Final may be O'Sullivan's last
Snooker:Ronnie O’Sullivan has put the Crucible on retirement alert again as he powered into the World Championship final and warned he was ready to quit snooker.
The three-time champion will take on Ali Carter tomorrow and on Monday after both men posted convincing semi-final victories.
O’Sullivan crushed Matthew Stevens 17-10 and Carter was a 17-12 winner against Stephen Maguire, to set up an all-English battle for the title.
This tournament has already seen the sport’s most successful player of modern times, Stephen Hendry, call time on his career, and now crowd favourite O’Sullivan says he is seriously considering following the Scot into a life beyond the green baize.
“I don’t intend to stay in the game long, even though I feel in a lot better place,” O’Sullivan said. “I’ve made that decision and this might
I’m not saying it is
be my last time in this tournament.
“I might consider having a good long break, a couple of years off or whatever. I’ve weighed up the pluses and the minuses and I’m quite comfortable with that decision.
“There’s no better way for me than to have a good run at Sheffield and get to the final and if I win it, great, absolute bonus.
“I’ve had a fantastic time and it’s got to come to an end sooner or later. I don’t want to drag it out too long. I always said I’d like to go out on a high and getting to this final has been great. I’d love to go on and win it now.
“I’m not saying it’s a guarantee but I think now is as good a time as ever. I know it might seem crazy but people close to me know what’s going on. I’ve not been afraid to show how I feel. I feel in a good place to be able to say that. I’ve weighed up lots of things.
“Sometimes you’ve got to live life a little bit, maybe do a little bit of Strictly Come Dancing.”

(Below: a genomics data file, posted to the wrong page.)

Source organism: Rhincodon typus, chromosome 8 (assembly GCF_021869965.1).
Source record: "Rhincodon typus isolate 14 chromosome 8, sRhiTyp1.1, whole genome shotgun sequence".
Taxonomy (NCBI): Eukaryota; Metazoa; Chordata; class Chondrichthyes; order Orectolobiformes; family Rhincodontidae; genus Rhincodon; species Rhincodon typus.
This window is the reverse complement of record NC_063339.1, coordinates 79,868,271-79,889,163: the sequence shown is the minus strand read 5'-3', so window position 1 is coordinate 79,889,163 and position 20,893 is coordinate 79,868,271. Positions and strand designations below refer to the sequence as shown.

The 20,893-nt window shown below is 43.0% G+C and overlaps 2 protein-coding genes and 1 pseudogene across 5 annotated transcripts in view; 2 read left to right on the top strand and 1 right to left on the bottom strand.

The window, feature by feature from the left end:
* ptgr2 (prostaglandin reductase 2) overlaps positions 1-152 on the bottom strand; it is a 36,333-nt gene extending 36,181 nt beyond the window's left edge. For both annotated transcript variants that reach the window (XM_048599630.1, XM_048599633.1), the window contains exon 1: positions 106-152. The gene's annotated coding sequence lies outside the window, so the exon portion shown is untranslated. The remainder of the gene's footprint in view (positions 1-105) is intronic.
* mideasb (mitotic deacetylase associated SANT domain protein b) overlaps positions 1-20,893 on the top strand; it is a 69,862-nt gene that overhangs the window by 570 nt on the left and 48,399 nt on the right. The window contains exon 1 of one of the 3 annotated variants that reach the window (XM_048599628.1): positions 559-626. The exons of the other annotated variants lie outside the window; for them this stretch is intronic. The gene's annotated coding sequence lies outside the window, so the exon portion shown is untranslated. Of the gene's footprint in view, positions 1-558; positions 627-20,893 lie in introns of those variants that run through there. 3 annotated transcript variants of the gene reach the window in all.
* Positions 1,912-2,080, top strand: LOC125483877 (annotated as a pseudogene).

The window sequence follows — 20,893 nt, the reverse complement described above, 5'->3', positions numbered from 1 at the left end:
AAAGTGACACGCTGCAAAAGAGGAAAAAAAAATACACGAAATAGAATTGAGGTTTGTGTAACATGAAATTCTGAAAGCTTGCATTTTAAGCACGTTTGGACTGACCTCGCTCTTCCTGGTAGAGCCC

To give O’Sullivan’s remarks a little context, today’s was the latest of many retirement threats to have come from the 36-year-old Essex cueman, the first having been made while he was still a teenager.
What is certain is that O’Sullivan is brimming with desire and belief in Sheffield this year. His work with sports psychiatrist Dr Steve Peters has produced a focused sportsman with impressive drive.
Come the final, Carter will be hoping for a more favourable outcome than he experienced in 2008, having been soundly beaten 18-8 then. It could easily be one-sided again though.
O’Sullivan made a slow start against Stevens this morning before picking up his performance after the mid-session interval, and the consolidation of his overnight six-frame lead meant he returned for the evening session with a handsome 15-9 cushion.
Stevens bit into that large advantage with a 116 break, missing the yellow when a crowd-pleasing total clearance looked inevitable.
The spectators did not need to wait long to see the table cleared in one visit though, with O’Sullivan sinking all the balls in a supreme 130 run to move one frame away from the final.
And the end for Stevens’s fine fortnight was not long in arriving, O’Sullivan having breaks of 35 and 26 in securing another visit to the title match.